- 8) Make Necessary Changes to the DR Program
Who Should Evaluate?
- Key factors for effective evaluation:
- Objectivity (i.e. no stake in the outcome), experience in conducting program evaluations, sufficient technical expertise in terms of data collection and analysis
- Internal v. external evaluators:
- Pros – credibility, objectivity, impartiality, specialized evaluation skills
- Con – expensive
- Pros – specialized knowledge of organization, more cost effective
- Con – potential perceptions of lack of impartiality
May wish to have “advisory committee” of key stakeholders to assist in evaluation design, implementation and reporting
- Is your DR program ongoing or in the formative stage?
- What are your goals and objectives for your DR program evaluation?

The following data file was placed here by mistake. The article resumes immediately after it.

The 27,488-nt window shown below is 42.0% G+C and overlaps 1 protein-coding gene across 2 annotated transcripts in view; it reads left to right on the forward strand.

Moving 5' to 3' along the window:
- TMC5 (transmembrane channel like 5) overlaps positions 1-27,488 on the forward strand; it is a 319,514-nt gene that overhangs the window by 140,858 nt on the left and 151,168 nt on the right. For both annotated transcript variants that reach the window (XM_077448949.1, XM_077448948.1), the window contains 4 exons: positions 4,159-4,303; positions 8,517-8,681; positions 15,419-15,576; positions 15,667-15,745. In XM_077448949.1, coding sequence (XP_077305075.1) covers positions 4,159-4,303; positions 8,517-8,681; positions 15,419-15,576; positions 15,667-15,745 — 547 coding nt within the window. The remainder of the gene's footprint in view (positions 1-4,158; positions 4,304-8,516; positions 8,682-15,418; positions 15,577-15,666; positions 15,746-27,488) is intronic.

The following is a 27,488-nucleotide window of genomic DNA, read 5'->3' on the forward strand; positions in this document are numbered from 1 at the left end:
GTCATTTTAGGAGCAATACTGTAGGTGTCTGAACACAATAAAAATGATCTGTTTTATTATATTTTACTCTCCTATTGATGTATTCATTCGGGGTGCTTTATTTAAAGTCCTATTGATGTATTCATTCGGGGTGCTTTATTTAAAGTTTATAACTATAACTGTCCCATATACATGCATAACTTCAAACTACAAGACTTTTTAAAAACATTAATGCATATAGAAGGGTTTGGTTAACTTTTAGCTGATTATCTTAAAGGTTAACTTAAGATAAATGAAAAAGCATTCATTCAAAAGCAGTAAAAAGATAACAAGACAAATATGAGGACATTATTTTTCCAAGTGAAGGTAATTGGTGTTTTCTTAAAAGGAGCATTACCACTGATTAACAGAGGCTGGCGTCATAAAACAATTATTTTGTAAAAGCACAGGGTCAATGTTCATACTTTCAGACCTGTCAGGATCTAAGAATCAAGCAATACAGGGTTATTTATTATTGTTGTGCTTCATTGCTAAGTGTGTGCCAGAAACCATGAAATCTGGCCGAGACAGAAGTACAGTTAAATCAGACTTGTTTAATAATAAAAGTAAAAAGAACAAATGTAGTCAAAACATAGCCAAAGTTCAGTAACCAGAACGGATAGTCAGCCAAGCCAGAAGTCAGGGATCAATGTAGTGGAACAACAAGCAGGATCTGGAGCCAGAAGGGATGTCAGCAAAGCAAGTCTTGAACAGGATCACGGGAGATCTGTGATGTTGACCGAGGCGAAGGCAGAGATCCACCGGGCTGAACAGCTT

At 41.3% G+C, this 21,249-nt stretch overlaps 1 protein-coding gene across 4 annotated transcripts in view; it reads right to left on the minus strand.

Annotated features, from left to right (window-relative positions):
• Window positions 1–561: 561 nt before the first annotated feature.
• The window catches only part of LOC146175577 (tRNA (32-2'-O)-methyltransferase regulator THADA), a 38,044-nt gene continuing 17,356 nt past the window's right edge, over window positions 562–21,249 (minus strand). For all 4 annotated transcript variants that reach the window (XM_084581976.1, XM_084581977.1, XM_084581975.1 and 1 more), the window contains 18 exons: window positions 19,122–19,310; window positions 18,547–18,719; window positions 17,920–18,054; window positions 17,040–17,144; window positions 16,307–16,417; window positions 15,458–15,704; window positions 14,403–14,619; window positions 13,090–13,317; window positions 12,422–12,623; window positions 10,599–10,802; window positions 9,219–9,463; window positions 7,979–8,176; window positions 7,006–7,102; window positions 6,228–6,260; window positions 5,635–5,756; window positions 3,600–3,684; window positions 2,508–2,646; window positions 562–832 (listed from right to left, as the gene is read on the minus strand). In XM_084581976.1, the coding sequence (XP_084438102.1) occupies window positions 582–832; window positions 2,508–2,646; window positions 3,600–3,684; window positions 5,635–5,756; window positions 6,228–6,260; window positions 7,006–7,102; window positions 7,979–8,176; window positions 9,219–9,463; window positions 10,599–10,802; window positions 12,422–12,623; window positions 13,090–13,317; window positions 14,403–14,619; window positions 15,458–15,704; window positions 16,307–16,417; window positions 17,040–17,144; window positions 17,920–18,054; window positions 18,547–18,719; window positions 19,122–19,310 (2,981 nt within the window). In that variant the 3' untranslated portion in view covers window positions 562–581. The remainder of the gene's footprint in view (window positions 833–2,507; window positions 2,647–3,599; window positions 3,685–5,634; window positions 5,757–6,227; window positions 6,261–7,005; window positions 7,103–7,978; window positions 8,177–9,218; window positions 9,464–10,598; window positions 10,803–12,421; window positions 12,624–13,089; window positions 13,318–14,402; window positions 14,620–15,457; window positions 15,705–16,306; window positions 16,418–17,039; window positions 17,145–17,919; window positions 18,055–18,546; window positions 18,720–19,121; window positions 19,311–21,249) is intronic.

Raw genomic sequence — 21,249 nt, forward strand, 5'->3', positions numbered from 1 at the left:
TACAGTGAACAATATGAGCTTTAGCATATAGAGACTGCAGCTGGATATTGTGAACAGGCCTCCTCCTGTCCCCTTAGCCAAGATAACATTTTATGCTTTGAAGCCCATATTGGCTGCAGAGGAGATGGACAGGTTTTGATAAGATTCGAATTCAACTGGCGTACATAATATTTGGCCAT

- How will you pay for your DR program evaluation?
- Who will do the evaluation?
- Who is your audience?
- What is your evaluation design strategy?
- What are your measures of success?
- What do you need to know about your program effectiveness (impact)?
- What do you need to know about your program structure and administration?
- How and when will you disseminate your evaluation results?
(Source: Federal ADR Program Manager’s Resource Manual)
Useful Evaluation Documents and A Few Evaluation Examples
- A Checklist for Evaluating Federal ADR Programs: Long Form
- Performance Indicators for ADR Program Evaluation
- Evaluating Agency Alternative Dispute Resolution Programs: A User’s Guide to Data Collection and Use
- Federal ADR Program Manager’s Resource Manual, Chapter 8, Evaluating ADR Programs
- Assessing Efficiency, Effectiveness and Quality: An Evaluation of the ADR Program of the Immigration Appeal Division of the Immigration and Refugee Board
- An Evaluation of the Notice to Mediate Regulation under the Insurance (Motor Vehicle) Act
- Evaluation of the Family Justice Registry (Rule 5) Pilot Project: Final Report
- Evaluation of the Ontario Mandatory Mediation Program (Rule 24.1): Executive Summary and Recommendations
- Mandatory Parenting after Separation Pilot: Final Evaluation Report